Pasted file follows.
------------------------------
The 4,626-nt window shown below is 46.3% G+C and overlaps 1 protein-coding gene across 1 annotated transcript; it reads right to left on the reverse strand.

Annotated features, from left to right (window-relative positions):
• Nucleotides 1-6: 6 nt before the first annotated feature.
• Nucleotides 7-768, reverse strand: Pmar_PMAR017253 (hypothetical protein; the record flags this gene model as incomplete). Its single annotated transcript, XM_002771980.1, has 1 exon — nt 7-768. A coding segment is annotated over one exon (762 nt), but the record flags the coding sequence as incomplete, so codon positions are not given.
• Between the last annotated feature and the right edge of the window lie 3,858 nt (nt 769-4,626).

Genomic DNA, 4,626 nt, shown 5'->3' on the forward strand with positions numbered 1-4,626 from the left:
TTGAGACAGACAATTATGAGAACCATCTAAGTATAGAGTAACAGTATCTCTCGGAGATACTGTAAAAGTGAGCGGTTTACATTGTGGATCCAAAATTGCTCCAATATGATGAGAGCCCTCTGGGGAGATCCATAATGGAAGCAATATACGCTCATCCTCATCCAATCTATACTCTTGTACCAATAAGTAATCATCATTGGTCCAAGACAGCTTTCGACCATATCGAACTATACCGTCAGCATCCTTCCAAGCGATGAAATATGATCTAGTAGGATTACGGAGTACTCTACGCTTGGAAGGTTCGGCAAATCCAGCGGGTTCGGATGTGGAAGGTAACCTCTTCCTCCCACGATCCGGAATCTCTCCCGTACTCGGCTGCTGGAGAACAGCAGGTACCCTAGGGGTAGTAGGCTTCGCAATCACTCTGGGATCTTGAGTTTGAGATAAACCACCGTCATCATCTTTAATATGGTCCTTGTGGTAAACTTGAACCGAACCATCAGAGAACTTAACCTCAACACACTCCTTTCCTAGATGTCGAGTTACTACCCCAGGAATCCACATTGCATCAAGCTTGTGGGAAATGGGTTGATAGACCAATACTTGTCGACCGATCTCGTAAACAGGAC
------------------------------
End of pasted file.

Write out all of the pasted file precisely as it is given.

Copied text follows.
The 4,626-nt window shown below is 46.3% G+C and overlaps 1 protein-coding gene across 1 annotated transcript; it reads right to left on the reverse strand.

Annotated features, from left to right (window-relative positions):
• Nucleotides 1-6: 6 nt before the first annotated feature.
• Nucleotides 7-768, reverse strand: Pmar_PMAR017253 (hypothetical protein; the record flags this gene model as incomplete). Its single annotated transcript, XM_002771980.1, has 1 exon — nt 7-768. A coding segment is annotated over one exon (762 nt), but the record flags the coding sequence as incomplete, so codon positions are not given.
• Between the last annotated feature and the right edge of the window lie 3,858 nt (nt 769-4,626).

Genomic DNA, 4,626 nt, shown 5'->3' on the forward strand with positions numbered 1-4,626 from the left:
TTGAGACAGACAATTATGAGAACCATCTAAGTATAGAGTAACAGTATCTCTCGGAGATACTGTAAAAGTGAGCGGTTTACATTGTGGATCCAAAATTGCTCCAATATGATGAGAGCCCTCTGGGGAGATCCATAATGGAAGCAATATACGCTCATCCTCATCCAATCTATACTCTTGTACCAATAAGTAATCATCATTGGTCCAAGACAGCTTTCGACCATATCGAACTATACCGTCAGCATCCTTCCAAGCGATGAAATATGATCTAGTAGGATTACGGAGTACTCTACGCTTGGAAGGTTCGGCAAATCCAGCGGGTTCGGATGTGGAAGGTAACCTCTTCCTCCCACGATCCGGAATCTCTCCCGTACTCGGCTGCTGGAGAACAGCAGGTACCCTAGGGGTAGTAGGCTTCGCAATCACTCTGGGATCTTGAGTTTGAGATAAACCACCGTCATCATCTTTAATATGGTCCTTGTGGTAAACTTGAACCGAACCATCAGAGAACTTAACCTCAACACACTCCTTTCCTAGATGTCGAGTTACTACCCCAGGAATCCACATTGCATCAAGCTTGTGGGAAATGGGTTGATAGACCAATACTTGTCGACCGATCTCGTAAACAGGAC